When he left the UK Armed Forces, Dan Tabor found himself having problems returning to life outside of the Army. Struggling with a decrease in physical fitness and issues with mental health, he decided to combat both by hitting the nature trail.
Why did you start hill walking?
I left the military after serving for nine years (four years in the Army Reserves and five years in the Royal Tank Regiment), but I struggled adjusting to civilian life. Slowly I began developing symptoms of anxiety and depression.
I was issued anti-depressants by a doctor, which I took for six months, and began doing much better, but in the long run they didn't help. I put on a lot of weight and lost all motivation, I stopped training and really struggled with day-to-day life.
After coming of the tablets, I started counselling and was advised to start exercising again, as that helped in the past. So, I started walking a lot as a way to reduce stress and combat my anxiety.
What motivated you to get out on the trail?
Being an ex-soldier, I was used to long walks with kit (which we called 'Tabbing') and loved the feeling of being outdoors and away from civilisation.
What's been the biggest benefit of walking for you?
Just the feeling of being in nature at its rawest. There are some fantastic places to walk in the UK, and I've also found some great routes abroad so I've been able to keep up my walking even while not at home. It's great for your mental wellbeing to forget about the hustle and bustle and stresses of modern live.
What parts of modern living do you think affect mental health? And how can it be confronted?
It's good that it is being spoken about more now. Social media coupled with a hectic lifestyle, which is now commonplace, doesn't help. Personally, I belive it's down to people not getting out from their comfort zone, not talking or socialising with people. We need to 'defrag' and I belive any form of fitness is a great way to start.
Some people can be put off walking by bad weather - has this ever affected you?
Weather has never been an issue for me. I've served on operational tours and exercises in Iraq, Canada, America and Germany, and as they say in the Army - 'If it ain't raining, you're not training'! Don't let weather stop you being outside and enjoying nature.
What's been the biggest walking challenge you've taken on so far?
I've mostly walked routes along Dover cliffs as they're local to me. Ialso walk along a trail in Ashford (Kent, UK) which I used to do before I joined the army to help me improve my fitness. I would like to get a dog in the future as a companion, but also as motivation for doing more walking.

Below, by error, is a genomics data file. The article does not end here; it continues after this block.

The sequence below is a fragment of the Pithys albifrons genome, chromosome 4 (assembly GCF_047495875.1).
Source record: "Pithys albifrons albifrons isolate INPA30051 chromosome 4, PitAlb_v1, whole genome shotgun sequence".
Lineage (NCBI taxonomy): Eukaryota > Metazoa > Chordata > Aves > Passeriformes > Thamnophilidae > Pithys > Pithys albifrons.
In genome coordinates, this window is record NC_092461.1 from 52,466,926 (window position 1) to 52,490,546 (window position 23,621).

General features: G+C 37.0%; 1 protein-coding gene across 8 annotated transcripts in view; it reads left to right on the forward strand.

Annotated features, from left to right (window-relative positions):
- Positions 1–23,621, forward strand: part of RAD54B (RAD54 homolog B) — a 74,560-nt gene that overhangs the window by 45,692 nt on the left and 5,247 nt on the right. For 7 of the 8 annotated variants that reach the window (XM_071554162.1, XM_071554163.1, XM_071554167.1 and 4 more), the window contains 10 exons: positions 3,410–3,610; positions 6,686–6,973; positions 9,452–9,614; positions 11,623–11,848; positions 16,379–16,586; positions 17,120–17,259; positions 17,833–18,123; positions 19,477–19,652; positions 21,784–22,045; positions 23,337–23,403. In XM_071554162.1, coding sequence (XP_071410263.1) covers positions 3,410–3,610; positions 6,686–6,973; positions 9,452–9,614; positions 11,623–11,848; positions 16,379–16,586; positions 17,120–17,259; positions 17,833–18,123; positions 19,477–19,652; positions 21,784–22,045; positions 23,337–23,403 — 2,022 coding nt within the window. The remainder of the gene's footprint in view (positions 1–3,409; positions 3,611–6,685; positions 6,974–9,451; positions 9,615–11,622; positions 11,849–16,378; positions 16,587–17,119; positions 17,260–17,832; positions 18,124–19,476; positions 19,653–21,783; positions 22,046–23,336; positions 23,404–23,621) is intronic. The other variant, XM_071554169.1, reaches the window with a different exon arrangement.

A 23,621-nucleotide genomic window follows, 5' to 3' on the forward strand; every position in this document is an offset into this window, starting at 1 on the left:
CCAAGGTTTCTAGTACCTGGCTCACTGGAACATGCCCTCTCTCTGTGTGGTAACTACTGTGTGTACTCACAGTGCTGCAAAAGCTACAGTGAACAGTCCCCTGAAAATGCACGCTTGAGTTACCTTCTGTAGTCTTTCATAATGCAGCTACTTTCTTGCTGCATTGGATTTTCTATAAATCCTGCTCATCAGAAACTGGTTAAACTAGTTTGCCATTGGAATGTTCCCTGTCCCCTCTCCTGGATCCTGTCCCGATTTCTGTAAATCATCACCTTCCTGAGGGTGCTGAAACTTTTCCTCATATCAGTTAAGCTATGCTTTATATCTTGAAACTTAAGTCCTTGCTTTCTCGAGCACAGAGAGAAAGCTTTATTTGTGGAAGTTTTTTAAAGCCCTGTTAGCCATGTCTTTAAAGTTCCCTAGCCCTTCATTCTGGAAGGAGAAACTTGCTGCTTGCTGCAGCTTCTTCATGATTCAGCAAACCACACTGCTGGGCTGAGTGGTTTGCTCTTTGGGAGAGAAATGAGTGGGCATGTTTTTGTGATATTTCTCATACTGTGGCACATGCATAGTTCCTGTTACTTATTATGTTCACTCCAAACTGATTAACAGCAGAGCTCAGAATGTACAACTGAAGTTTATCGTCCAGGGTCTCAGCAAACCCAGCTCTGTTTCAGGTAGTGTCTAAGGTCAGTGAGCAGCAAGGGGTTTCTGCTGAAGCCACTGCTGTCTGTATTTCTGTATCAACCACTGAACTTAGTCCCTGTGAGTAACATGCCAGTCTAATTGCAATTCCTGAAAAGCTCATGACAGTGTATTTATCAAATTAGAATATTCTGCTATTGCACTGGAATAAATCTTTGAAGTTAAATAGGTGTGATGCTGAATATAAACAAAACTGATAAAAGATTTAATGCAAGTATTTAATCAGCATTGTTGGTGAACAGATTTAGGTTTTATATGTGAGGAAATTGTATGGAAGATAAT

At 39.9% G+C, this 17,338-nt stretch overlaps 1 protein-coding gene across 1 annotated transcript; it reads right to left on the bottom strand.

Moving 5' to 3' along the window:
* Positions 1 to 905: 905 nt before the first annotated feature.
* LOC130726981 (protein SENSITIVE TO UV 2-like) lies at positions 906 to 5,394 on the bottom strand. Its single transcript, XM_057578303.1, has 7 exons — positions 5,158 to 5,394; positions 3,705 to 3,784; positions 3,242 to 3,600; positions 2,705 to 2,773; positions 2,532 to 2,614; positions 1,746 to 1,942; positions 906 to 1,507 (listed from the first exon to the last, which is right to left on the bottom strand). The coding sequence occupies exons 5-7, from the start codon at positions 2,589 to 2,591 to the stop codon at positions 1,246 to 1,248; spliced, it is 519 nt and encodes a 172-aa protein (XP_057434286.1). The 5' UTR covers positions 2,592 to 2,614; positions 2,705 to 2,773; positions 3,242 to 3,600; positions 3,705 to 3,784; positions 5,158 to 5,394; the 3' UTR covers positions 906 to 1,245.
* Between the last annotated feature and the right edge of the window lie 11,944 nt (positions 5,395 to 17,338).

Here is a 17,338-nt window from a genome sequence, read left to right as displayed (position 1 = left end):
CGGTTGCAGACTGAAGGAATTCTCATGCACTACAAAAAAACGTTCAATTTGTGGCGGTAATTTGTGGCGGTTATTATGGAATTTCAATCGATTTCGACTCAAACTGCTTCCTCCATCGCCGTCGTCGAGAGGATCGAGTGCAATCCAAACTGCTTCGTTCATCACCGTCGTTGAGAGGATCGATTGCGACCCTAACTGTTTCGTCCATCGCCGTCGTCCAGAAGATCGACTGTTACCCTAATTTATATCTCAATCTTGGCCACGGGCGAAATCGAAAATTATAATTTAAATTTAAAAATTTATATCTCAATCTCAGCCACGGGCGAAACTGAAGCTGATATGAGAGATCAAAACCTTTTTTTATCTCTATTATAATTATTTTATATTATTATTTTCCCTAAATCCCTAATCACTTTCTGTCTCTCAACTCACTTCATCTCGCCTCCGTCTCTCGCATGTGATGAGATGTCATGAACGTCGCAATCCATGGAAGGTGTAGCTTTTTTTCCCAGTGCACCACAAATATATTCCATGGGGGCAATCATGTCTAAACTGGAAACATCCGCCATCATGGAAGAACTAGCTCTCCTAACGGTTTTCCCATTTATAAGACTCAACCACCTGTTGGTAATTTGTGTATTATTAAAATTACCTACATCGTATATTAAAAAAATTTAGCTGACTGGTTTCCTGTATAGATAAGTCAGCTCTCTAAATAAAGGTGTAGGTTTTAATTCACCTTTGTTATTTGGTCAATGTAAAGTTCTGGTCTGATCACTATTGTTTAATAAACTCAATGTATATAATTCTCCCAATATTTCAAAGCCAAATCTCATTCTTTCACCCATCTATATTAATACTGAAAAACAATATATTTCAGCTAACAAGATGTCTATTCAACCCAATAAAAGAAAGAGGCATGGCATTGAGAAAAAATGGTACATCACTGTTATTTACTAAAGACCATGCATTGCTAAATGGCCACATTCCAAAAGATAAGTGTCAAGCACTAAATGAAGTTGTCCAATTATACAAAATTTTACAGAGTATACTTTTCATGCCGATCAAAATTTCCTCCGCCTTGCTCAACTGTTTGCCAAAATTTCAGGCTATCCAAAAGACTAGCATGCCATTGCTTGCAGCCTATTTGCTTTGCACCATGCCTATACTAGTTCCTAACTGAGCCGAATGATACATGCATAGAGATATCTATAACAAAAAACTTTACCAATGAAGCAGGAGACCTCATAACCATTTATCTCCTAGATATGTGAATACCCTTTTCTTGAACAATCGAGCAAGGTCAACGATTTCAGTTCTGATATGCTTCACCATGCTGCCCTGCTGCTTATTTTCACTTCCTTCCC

How did you first find out about HAIX footwear?
I first heard about HAIX from friends who are still serving and use HAIX boots regularly. I also read a lot of articles and reviews from people really praising the quality of HAIX boots.
What features of the boots were you most impressed by?
I was impressed with how well made the boots are compared to ones I owned in the military, especially as they cost the same price.
The ankle support is also fantastic. The comfort offered by the Vibram footbed and the cushioning, even when scrambling over rocks, was amazing, and I really like the fast lace system.
The boots have had six months of weekly use, especially during the winter months, and they still look like new and are extremely easy to clean and maintain. They're also really breathable, and I didn't suffer with any dampness or blisters, which I've struggled with when wearing other boots.
How have the boots helped you on your recovery journey?
The boots have been fantastic. Before I was using trainers, which restricted me, especially in the winter when I wanted to get out and put some miles in walking the cliffs and trails. Trainers don't offer the right kind of protection from the elements, like waterproofing or thermal insulation, and aren't tough enough to last long on rough terrain.
What advice would you give to people in a similar position that want to be more active?
I'd say, you need to want to train and to train for yourself, not to please other people. Just getting out, starting off small at first, will make you feel so much better. I never thought I would get back into the gym, but getting out in the nature and walking is a great way to start. I now train several times a week at the gym and am getting into powerlifting, something that a year ago I never imagined I'd be doing.
What walking challenges do you want to take on in the future?
I'd like to go back to Wales again and visit Brecon Beacons (a mountain range in South Wales). It's an amazing place, and the views and the feeling of being away from everything in life is fantastic.
A few other places I'd like to tackle in the future include Hadrian's Wall and some Fell Walks. I read books by Alfred Wainwright, a British Fell Walker, and some of the walks he speaks about are on my 'bucket list'.